The AMG E-Class Coupe’s drift compensation steering can automatically compensate for road conditions which would cause the vehicle to drift from side to side, helping the driver to keep the vehicle straight more easily. The Mustang doesn’t offer drift compensation steering.
For a smoother ride and more stable handling, the AMG E-Class Coupe’s wheelbase is 6 inches longer than on the Mustang (113.1 inches vs. 107.1 inches).
For better handling and stability, the track (width between the wheels) on the AMG E-Class Coupe is 1.7 inches wider in the front than on the Mustang.
The AMG E-Class Coupe has 6.2 cubic feet more passenger volume than the Mustang Fastback (89 vs. 82.8).
The AMG E-Class Coupe has .2 inches more front headroom, 1.6 inches more rear headroom and 5.1 inches more rear legroom than the Mustang Fastback.
With its coupe body style, valet key, locking rear seatbacks and remote trunk release lockout, the AMG E-Class offers cargo security. The Mustang’s non-lockable remote release defeats cargo security.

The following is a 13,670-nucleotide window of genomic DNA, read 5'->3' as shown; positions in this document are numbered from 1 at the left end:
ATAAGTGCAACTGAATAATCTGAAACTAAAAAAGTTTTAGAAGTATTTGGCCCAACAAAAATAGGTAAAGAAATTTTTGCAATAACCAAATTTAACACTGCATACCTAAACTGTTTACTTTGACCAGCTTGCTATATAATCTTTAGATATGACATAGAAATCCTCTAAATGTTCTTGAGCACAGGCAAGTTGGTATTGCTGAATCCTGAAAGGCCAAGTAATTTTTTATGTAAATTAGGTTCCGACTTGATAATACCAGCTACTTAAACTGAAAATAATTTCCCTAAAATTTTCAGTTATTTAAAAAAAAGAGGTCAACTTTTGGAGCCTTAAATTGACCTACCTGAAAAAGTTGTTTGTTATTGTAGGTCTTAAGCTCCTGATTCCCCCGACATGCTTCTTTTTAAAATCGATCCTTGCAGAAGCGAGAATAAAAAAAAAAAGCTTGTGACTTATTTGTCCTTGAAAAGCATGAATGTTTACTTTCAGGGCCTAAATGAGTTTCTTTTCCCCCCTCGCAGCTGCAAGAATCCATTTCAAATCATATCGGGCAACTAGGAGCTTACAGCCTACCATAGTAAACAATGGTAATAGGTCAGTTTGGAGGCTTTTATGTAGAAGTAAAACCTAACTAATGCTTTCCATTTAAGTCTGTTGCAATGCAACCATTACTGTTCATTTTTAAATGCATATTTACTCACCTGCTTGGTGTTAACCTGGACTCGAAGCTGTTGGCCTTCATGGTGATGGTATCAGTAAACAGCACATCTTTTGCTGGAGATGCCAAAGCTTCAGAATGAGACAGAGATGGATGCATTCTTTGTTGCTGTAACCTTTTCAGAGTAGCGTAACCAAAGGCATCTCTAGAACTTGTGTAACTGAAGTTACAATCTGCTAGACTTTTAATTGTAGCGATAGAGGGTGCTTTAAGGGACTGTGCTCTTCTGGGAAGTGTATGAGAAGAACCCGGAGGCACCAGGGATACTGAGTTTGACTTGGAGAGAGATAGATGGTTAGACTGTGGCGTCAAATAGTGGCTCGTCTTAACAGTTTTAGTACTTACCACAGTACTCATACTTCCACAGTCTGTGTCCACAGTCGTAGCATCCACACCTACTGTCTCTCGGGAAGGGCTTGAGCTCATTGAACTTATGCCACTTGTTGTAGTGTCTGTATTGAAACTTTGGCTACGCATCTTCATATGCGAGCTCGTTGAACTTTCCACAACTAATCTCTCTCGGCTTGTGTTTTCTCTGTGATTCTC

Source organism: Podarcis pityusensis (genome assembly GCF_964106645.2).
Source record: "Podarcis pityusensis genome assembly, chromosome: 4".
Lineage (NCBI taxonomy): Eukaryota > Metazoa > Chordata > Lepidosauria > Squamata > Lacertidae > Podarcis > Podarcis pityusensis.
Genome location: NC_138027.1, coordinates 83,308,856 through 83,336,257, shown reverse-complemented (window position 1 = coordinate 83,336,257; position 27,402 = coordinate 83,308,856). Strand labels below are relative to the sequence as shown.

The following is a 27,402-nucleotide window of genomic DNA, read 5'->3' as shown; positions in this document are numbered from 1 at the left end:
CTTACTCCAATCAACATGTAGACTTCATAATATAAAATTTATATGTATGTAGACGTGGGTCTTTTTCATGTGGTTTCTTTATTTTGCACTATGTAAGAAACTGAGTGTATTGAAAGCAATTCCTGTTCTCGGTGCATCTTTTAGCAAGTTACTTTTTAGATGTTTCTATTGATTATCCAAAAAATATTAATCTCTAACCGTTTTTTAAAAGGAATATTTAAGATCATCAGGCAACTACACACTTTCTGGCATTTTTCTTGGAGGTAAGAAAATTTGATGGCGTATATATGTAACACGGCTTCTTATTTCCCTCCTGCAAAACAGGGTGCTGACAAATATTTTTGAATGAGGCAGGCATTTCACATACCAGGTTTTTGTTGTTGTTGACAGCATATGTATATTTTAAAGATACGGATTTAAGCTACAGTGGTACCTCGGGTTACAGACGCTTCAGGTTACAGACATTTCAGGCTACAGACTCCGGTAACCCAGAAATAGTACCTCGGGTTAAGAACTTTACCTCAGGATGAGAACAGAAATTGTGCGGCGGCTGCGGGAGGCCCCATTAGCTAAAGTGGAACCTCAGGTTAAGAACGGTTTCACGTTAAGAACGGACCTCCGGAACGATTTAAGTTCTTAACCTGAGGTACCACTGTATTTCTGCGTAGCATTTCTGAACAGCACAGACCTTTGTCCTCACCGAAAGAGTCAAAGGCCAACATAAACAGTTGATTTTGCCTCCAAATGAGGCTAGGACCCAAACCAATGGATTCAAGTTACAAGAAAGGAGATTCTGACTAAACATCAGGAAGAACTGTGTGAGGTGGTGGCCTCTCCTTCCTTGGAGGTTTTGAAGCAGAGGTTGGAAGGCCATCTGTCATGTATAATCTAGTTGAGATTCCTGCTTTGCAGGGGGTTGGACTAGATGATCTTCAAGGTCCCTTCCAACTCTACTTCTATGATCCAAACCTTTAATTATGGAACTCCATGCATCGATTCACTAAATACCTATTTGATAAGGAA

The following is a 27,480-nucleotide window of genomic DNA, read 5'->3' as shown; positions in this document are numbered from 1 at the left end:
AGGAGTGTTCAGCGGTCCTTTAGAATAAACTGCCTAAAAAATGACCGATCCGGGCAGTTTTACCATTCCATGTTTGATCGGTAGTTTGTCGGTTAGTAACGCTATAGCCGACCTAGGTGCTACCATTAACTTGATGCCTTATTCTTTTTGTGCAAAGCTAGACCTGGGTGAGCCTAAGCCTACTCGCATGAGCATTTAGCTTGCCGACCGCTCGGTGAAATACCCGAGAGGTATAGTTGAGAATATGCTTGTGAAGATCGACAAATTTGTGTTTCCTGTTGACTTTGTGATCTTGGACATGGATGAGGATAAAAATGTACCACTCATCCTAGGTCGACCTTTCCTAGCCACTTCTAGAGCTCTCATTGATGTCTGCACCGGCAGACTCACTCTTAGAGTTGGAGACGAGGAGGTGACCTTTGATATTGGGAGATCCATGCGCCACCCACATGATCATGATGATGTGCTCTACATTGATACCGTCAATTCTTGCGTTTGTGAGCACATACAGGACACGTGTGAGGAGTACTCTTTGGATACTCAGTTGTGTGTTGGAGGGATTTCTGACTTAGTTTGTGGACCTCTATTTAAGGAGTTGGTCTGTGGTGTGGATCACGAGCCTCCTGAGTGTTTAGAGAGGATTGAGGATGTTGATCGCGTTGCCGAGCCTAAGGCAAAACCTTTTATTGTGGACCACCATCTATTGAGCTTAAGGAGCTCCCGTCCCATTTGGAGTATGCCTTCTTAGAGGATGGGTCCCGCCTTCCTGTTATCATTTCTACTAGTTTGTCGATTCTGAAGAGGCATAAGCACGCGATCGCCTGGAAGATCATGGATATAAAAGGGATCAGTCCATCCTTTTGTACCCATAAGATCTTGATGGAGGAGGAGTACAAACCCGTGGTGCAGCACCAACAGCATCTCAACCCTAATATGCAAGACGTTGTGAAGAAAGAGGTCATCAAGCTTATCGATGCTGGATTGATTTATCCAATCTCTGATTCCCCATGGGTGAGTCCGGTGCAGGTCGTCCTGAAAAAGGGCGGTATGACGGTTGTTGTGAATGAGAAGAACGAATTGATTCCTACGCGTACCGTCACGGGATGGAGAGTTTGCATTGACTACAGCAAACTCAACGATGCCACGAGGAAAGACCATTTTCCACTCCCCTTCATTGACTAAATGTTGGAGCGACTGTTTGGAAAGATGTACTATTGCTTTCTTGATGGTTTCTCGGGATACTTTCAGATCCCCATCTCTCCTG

To make loading groceries and cargo easier when your hands are full, the AMG E-Class Coupe’s trunk can be opened and closed just by kicking your foot under the back bumper, leaving your hands completely free. The Mustang doesn’t offer a hands-free gesture to open its trunk, forcing you to put cargo down if your hands are full.
The AMG E-Class Coupe uses gas struts to support the hood for easier service access. The Mustang uses a prop rod to support its heavy hood. It takes two hands to open the hood and set the prop rod, the prop rod gets in the way during maintenance and service, and the prop rod could be knocked out, causing the heavy hood to fall on the person maintaining or servicing the car.